As Movable Type is preparing the Gold release of the new MT4 version, one can only wonder if the once dominating blog platform the power has to make a comeback en force, based on the power of an open-source GPL license and thanks to the community. The Movable Type community is working hard at another package, based upon MT4 and licensed under the GPL. Movable Type Open Source (MTOS) will be released later this year in Q3.
Right now not much can be said about the features of MTOS, but the upcoming release of MT4 might give us an idea of what we can expect.
Are the new features in MT4 exciting enough to catch attention?
The new dashboard is very modernly styled and almost completely customizable, thanks to the MT template tags. It seems as if this feature will rather be used by the real coding, designing geek than Joe Average, but expect many dashboard mods to be released by the MT community.
The nicest features for the user who doesn’t like to customize the dashboard structure, are IMO the standard activity log and graphics for entries and comments, but I can’t really say those are groundbreaking reasons to switch to MT.
The installation process of Movable Type has become a lot easier, but still isn’t easy enough, compared to other platforms such as WordPress or even Expression Engine.
And honestly, a 40 minutes long upload process (almost 2000 files) might put off users. To have a chance long term, the MT community definitely has to create a Fantastico installation process, because I can’t imagine updating several blogs if I didn’t have shell access to uncompress archives directly on the server.
Except for the world’s smartest template language I really can’t figure out what is innovative among the new features in MT4. Unless it were for the in house support for both Markdown and Textile, which are standard plugins MT4 is shipped with.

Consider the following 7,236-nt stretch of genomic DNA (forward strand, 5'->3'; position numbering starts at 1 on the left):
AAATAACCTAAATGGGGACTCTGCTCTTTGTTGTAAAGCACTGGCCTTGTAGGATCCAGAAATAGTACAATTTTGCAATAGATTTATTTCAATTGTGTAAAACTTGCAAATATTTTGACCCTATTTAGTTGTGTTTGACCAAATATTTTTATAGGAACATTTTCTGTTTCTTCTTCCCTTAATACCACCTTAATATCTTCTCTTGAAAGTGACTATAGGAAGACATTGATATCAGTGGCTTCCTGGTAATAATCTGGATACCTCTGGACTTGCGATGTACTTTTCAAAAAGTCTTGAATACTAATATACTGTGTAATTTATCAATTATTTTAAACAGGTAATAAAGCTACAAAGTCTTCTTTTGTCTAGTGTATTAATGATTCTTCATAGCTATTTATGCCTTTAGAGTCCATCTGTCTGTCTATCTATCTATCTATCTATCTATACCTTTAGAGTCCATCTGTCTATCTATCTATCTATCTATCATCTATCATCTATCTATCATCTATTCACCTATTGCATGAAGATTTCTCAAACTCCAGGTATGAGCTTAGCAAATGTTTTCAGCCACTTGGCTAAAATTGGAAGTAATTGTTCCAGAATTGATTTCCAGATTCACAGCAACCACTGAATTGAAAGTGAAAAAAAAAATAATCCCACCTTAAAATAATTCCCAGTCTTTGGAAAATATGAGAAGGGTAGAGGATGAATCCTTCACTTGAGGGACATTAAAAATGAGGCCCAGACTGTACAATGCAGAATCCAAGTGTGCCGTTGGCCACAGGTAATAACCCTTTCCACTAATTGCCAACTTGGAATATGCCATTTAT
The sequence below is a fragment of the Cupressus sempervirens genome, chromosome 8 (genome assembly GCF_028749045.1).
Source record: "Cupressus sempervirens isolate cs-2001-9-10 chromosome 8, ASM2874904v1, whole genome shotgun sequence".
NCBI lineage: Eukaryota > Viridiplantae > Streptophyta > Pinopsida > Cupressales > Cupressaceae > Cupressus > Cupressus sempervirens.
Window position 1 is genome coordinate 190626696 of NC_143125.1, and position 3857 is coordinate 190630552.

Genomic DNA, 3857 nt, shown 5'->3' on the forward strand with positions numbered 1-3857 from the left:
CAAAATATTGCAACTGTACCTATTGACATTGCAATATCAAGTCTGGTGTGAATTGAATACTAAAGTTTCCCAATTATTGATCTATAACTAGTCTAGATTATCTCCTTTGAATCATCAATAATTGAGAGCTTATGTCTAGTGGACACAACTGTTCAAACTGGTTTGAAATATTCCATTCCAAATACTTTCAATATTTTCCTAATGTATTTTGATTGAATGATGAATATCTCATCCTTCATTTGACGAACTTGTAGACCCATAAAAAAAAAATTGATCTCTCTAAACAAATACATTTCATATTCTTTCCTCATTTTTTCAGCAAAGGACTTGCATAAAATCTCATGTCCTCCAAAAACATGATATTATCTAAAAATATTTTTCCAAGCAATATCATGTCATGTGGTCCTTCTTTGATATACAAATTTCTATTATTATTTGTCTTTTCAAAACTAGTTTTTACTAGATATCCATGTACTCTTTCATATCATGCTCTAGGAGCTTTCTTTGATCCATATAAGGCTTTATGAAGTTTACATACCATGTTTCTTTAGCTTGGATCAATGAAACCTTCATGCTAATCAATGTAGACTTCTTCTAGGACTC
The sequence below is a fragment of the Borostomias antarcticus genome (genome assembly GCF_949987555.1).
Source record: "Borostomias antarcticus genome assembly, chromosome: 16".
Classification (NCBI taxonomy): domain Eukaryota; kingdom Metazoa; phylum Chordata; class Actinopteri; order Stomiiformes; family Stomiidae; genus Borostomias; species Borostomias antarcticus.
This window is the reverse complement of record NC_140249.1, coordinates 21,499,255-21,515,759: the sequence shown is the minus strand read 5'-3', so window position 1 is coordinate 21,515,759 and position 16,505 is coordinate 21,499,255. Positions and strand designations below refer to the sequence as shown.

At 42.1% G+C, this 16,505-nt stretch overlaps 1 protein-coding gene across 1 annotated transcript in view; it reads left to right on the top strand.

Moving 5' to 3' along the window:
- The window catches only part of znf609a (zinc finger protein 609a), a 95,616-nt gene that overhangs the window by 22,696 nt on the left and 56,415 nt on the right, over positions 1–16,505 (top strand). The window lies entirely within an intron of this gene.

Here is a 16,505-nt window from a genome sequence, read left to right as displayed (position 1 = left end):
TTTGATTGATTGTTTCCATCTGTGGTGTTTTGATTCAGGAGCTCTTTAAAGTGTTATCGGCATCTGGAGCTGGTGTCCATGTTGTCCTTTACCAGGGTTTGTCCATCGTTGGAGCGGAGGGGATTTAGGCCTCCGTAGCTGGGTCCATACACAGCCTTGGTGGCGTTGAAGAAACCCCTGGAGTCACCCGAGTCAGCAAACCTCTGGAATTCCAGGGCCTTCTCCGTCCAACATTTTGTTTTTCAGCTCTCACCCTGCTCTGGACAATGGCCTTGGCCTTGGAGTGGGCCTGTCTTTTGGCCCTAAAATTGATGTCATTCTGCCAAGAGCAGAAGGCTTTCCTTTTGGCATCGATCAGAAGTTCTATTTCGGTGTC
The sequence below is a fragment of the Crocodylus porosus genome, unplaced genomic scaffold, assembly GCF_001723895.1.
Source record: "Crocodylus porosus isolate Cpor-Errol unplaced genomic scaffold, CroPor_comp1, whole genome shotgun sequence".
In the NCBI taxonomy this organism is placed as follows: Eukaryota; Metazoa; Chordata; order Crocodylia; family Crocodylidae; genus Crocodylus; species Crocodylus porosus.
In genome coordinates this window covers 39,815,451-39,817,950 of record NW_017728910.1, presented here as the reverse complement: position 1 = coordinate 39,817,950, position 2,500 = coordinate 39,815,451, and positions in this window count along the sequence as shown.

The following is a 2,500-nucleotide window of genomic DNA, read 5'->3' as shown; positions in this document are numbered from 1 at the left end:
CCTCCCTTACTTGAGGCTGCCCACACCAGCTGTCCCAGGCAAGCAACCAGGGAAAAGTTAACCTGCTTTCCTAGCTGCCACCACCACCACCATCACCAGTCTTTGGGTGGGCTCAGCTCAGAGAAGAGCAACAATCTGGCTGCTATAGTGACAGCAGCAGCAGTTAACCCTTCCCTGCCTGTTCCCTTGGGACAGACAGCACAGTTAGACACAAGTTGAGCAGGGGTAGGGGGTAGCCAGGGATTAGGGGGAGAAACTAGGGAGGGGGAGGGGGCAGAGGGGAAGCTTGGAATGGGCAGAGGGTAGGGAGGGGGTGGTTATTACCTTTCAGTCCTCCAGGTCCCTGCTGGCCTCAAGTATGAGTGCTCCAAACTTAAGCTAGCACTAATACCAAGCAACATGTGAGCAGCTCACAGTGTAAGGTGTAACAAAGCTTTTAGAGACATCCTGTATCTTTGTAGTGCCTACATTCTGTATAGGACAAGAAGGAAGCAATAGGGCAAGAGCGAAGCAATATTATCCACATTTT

A notable mention deserves the easy multiblog setup, but the biggest annoyance about MT has not been solved yet: the slow republishing system when the user opts for statically published template pages. Rebuilding archives still takes ages depending on their size.
The standard implementation of the CatCalendar plugin would have improved MT4 majorly.
Update: Byrne Reese, Product Manager of MT, points out in the comments that the CatCalendar functionality has been intgerated in the core of MT4.
Community Building Services
Community building improvements, such as built-in registration, the integration of OpenID (and other services), rating services and customizable feeds or even reply to comments from the dashboard, don’t really do it to me. I fail to see any innovative factor in those new features — innovative to the blogosphere that is — as most of those features are nothing more than the core implementation of some of the most popular plugins for other systems.
This might be a groundbreaking release for the MT community, but from the view of a WordPress user there is nothing to get really excited about MT4. The success of MT4 will majorly depend on the speed and accuracy of the MT community to release new plugins, already existing popular plugins for other platforms.
MT might have a more stable, better scaling platform for the industrial blogger but right at the moment MT4 (and MTOS) isn’t ready to start eating of WordPress’s cake. MT4 needs to be simplified, simplified for the user, not every blogger is a code freak, wanting to fiddle with templates.
An active and thriving community certainly can make MT more popular and a widespread alternative to WordPress.
The Six Apart Team deserves all merits for having released MT under an open source GPL license!
Disclosure: I recently switched several of my own sites from WP to MT4 RC and the geek in me loves that almost every plugin I was looking for (sitemap, contact form, feed redirect to Feedburner), can be realized with MT templates, but all this could have been solved much easier. Right now I can’t advise anyone without coder’s, designer’s soul to switch from WP to MT.
Originally posted on August 10, 2007 @ 2:40 pm